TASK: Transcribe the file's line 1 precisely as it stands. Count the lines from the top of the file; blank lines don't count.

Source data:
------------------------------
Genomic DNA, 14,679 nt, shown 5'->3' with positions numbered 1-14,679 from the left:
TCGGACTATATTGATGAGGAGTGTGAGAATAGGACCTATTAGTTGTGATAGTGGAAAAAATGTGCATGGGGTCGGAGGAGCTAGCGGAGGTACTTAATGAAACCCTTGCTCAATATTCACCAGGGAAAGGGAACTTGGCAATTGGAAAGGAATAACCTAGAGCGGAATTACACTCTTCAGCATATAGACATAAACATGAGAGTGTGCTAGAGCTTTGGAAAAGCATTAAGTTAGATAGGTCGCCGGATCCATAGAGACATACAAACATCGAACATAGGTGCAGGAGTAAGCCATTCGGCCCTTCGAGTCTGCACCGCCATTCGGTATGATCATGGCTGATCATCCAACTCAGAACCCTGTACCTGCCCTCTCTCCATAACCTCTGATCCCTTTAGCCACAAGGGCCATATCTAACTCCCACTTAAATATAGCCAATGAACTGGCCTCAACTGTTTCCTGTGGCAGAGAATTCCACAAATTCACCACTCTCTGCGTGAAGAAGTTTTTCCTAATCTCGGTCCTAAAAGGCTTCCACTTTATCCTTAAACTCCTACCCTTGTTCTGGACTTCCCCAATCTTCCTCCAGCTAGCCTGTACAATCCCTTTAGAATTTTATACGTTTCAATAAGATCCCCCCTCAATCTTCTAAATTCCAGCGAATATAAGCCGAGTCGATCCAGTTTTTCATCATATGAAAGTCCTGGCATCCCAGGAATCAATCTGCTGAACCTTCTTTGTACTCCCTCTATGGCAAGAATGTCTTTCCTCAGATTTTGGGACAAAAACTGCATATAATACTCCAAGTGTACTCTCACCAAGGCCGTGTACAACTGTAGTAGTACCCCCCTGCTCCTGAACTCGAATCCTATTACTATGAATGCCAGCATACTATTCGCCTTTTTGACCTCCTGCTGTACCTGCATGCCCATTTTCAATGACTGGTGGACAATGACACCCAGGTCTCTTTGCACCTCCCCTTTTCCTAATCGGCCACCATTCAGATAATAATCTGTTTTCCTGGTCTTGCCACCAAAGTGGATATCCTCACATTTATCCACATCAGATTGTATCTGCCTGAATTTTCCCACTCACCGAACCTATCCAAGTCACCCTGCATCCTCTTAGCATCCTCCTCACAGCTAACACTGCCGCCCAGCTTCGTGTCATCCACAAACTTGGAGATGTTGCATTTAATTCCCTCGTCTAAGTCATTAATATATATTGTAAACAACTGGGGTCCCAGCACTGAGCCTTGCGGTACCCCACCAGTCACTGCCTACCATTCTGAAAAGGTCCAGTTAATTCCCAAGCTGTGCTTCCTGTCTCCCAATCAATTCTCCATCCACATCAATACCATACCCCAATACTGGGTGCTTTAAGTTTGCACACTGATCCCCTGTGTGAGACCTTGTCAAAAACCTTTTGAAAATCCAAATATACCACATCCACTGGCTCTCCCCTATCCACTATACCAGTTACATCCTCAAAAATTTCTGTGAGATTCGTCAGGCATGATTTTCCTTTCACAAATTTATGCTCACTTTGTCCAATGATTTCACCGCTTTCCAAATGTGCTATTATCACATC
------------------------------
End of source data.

Genomic DNA, 14,679 nt, shown 5'->3' with positions numbered 1-14,679 from the left: